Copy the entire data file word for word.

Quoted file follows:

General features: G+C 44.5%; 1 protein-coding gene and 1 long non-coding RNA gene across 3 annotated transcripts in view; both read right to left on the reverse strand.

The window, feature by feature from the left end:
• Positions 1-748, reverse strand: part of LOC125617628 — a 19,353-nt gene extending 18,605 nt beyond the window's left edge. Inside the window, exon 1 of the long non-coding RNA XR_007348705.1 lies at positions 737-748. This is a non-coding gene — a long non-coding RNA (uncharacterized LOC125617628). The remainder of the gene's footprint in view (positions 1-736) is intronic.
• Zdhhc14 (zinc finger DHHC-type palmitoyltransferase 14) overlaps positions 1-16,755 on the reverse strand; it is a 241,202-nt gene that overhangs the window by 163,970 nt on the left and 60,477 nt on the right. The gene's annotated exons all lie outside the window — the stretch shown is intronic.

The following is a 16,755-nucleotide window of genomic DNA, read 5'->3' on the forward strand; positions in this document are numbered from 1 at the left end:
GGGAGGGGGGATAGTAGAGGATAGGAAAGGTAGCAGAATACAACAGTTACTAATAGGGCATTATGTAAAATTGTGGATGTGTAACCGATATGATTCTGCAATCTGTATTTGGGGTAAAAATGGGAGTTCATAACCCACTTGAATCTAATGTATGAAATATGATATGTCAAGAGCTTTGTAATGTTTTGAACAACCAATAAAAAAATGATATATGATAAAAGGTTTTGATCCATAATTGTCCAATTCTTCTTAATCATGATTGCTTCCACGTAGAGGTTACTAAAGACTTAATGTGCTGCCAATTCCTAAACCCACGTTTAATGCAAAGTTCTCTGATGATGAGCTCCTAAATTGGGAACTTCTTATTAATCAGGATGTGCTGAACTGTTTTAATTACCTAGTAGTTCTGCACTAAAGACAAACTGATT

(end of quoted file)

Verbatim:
General features: G+C 44.5%; 1 protein-coding gene and 1 long non-coding RNA gene across 3 annotated transcripts in view; both read right to left on the reverse strand.

The window, feature by feature from the left end:
• Positions 1-748, reverse strand: part of LOC125617628 — a 19,353-nt gene extending 18,605 nt beyond the window's left edge. Inside the window, exon 1 of the long non-coding RNA XR_007348705.1 lies at positions 737-748. This is a non-coding gene — a long non-coding RNA (uncharacterized LOC125617628). The remainder of the gene's footprint in view (positions 1-736) is intronic.
• Zdhhc14 (zinc finger DHHC-type palmitoyltransferase 14) overlaps positions 1-16,755 on the reverse strand; it is a 241,202-nt gene that overhangs the window by 163,970 nt on the left and 60,477 nt on the right. The gene's annotated exons all lie outside the window — the stretch shown is intronic.

The following is a 16,755-nucleotide window of genomic DNA, read 5'->3' on the forward strand; positions in this document are numbered from 1 at the left end:
GGGAGGGGGGATAGTAGAGGATAGGAAAGGTAGCAGAATACAACAGTTACTAATAGGGCATTATGTAAAATTGTGGATGTGTAACCGATATGATTCTGCAATCTGTATTTGGGGTAAAAATGGGAGTTCATAACCCACTTGAATCTAATGTATGAAATATGATATGTCAAGAGCTTTGTAATGTTTTGAACAACCAATAAAAAAATGATATATGATAAAAGGTTTTGATCCATAATTGTCCAATTCTTCTTAATCATGATTGCTTCCACGTAGAGGTTACTAAAGACTTAATGTGCTGCCAATTCCTAAACCCACGTTTAATGCAAAGTTCTCTGATGATGAGCTCCTAAATTGGGAACTTCTTATTAATCAGGATGTGCTGAACTGTTTTAATTACCTAGTAGTTCTGCACTAAAGACAAACTGATT